Glutes are the new abs. Yep, you read that right. Thanks to Instagram, Pinterest and the huge amount of online fitness content now available, glutes are very much the muscle group of the moment. And everyone's jumping on the bum bandwagon it would seem; from fitness bloggers to our great gym chains, dedicated glute workouts are all the rage. Beyond the cosmetic, the benefits of well-conditioned glutes include protection of your joints. Strong bum muscles take the pressure off hips, knees and ankles.
Flexibility is a vital component of fitness, which is often overlooked. But maintaining good flexibility is important for keeping everyday movements and activities easy and doable - helping to prevent injury such as back pain, and for allowing your joints to work optimally and move through their greatest range of movement.
Exercise is promoted as an effective mood booster at the very least, and is recommended as something that can help people suffering with depression. But lacing up your trainers can be one of the toughest things to do when you're in the throes of an illness that may not even want you to get out of bed. So here's our guide to what works, how to make it happen and when to take it easy:We're going to split vocabulary hairs here.
Muck Rack makes it simple to find people, tweets, or articles that mention any name, keyword, company, hashtag etc. We've compiled this guide to help you make the most of your search.
Selecting a term
Start searching tweets, articles from media outlets, articles mentioned in tweets, journalists'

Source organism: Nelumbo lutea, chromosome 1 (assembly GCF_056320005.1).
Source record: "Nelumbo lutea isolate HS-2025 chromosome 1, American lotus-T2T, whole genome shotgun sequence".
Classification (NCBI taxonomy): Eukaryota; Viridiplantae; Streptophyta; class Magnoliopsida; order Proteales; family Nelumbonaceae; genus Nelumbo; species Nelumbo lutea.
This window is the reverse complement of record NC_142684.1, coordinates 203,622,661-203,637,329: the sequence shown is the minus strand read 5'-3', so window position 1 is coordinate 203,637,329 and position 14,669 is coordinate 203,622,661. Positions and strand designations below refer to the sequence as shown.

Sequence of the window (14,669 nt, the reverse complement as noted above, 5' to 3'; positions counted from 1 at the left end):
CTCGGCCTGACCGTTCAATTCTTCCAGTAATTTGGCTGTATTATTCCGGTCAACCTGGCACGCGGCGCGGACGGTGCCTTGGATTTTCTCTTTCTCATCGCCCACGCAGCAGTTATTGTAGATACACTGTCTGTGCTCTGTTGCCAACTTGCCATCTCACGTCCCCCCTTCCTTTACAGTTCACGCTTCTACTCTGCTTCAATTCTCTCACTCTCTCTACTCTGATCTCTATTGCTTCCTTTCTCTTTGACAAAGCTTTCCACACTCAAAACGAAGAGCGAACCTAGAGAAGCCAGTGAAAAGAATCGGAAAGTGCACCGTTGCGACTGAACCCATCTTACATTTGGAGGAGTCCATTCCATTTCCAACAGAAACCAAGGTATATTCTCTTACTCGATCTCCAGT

names, titles and bios with some suggested searches:
Companies or Topics (e.g. iPhone, Microsoft)
Phrases (e.g. "cloud computing") — use quotes to keep the terms together
Twitter handles (e.g. @username) — returns those who have mentioned or replied to
Names (e.g. "David Pogue")
Hashtags (e.g. #sxsw, #london2012)
Bio details (e.g. vegan, Olympics, father)
Muck Rack's Advanced Search allows for many boolean operators.
Find results that mention multiple specified terms, use AND or
+. For example, ensure each result contains both Elon Musk and Mark Zuckerberg by
searching Obama AND Romney or Obama + Romney.
Use the operators OR or , to broaden your search when you'd like either of
multiple terms to appear in results. (This is the default behavior of our search when no operators
are used.) For example, search for democrat OR republican to find results that refer to
Democrats and/or Republicans.
Use NOT or - to subtract results from your search. For
example, searching Disney will yield results about the Walt Disney Company as well as Walt Disney
World Resort. To exclude mentions of Disney World, search for Disney -World or Disney
When using one of these operators with a phrase, enclose it in quotation marks. For example, you can
find results about smartphones excluding Apple's iPhone 4S by searching smartphone -"iPhone
Exact case matching or punctuation
If you're searching for a brand name or keyword that relies on specific punctuation marks or capitalization, you can
find results that match your exact query by adding matchcase: before the keyword you're searching for, like matchcase:E*TRADE .
Use parentheses to separate multiple
boolean phrases. For example, to find journalists talking about having fun in Disney World or
Disneyland, search for ("disney world" OR disneyland) AND fun.
An asterisk can be used to search for any variation of a root word truncated by the asterisk. For example, searching for admin* will return results for administrator, administration, administer, administered, etc.
A near operator is an AND operator where you can control the distance between the words. You can vary the distance the near operation uses by adding a forward slash and number (between 0-99) such as strawberries NEAR/10 "whipped cream", which means the strawberries must exist within 10 words of "whipped cream".